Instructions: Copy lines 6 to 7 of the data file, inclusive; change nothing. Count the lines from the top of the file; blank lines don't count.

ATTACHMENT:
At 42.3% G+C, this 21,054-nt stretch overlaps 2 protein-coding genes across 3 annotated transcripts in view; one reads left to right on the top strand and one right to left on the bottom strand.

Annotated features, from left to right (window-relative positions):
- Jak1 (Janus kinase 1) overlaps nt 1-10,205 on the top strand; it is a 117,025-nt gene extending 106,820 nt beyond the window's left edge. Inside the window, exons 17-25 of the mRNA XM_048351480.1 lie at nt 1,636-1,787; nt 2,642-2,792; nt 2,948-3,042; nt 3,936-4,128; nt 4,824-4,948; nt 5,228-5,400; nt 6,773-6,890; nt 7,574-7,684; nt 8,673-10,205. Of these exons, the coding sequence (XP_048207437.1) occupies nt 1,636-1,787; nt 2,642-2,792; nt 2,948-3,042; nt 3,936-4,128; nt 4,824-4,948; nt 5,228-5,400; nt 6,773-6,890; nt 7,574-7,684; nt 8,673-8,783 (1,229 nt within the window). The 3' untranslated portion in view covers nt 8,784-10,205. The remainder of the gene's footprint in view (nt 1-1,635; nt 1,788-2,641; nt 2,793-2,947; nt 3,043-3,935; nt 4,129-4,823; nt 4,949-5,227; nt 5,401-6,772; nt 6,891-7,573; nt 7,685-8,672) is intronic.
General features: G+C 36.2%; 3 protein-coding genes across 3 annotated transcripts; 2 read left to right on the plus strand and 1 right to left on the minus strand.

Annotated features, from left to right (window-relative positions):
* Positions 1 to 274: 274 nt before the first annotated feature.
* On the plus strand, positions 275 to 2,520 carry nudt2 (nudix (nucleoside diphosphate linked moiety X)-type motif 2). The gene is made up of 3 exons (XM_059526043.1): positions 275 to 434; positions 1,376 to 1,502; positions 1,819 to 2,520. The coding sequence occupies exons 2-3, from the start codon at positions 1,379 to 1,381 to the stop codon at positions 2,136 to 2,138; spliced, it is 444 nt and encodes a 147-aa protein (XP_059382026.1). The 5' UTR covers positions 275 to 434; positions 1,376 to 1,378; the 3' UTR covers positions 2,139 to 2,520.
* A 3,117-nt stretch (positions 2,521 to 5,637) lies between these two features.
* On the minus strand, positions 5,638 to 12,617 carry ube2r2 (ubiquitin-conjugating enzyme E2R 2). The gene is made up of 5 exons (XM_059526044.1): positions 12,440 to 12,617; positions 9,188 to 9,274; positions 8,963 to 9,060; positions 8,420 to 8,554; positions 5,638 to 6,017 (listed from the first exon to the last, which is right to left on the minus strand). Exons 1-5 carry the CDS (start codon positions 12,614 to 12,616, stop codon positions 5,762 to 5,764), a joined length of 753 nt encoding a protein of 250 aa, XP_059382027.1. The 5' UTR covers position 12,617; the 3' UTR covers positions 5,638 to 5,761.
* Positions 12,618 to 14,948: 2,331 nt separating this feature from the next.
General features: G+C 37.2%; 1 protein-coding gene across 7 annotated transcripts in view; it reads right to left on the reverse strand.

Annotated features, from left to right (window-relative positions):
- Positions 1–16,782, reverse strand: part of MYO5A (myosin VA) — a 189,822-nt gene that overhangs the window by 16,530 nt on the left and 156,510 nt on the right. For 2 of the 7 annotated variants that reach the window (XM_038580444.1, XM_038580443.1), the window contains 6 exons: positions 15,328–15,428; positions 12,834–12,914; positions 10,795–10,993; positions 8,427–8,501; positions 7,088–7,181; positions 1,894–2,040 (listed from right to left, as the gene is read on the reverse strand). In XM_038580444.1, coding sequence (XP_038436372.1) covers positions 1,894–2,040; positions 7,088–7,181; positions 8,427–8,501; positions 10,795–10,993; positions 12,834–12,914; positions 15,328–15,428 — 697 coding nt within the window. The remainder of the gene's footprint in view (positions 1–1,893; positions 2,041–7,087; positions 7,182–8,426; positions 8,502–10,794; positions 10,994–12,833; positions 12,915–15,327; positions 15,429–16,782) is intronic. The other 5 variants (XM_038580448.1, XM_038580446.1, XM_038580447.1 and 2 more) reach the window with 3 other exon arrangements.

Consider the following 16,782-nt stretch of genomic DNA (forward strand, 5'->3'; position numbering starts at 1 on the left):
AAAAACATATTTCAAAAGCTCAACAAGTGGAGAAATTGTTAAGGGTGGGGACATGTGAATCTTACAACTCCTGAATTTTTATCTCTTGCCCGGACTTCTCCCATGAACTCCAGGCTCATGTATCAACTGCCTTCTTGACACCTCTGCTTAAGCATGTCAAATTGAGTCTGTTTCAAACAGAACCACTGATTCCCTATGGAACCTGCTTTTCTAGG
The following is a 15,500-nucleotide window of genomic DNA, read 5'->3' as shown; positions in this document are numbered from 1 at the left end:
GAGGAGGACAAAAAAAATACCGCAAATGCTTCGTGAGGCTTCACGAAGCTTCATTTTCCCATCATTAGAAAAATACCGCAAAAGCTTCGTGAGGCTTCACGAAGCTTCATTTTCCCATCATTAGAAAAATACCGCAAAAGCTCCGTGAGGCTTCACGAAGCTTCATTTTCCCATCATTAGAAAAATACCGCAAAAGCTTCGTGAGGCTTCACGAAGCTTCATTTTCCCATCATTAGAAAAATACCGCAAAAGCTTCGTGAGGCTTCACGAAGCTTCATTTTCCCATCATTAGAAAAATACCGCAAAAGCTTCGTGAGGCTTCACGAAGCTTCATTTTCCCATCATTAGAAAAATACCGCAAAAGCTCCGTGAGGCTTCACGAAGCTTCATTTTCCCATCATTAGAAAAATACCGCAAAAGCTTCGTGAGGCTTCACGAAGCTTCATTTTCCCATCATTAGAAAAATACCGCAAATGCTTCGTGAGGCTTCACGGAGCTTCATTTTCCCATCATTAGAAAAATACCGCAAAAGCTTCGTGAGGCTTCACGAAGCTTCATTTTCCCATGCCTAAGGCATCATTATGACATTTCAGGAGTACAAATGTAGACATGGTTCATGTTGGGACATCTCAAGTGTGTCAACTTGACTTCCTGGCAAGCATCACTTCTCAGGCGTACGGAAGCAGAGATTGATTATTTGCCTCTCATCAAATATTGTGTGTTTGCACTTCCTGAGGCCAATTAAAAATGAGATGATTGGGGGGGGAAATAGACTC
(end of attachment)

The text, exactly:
* Positions 1 to 274: 274 nt before the first annotated feature.
* On the plus strand, positions 275 to 2,520 carry nudt2 (nudix (nucleoside diphosphate linked moiety X)-type motif 2). The gene is made up of 3 exons (XM_059526043.1): positions 275 to 434; positions 1,376 to 1,502; positions 1,819 to 2,520. The coding sequence occupies exons 2-3, from the start codon at positions 1,379 to 1,381 to the stop codon at positions 2,136 to 2,138; spliced, it is 444 nt and encodes a 147-aa protein (XP_059382026.1). The 5' UTR covers positions 275 to 434; positions 1,376 to 1,378; the 3' UTR covers positions 2,139 to 2,520.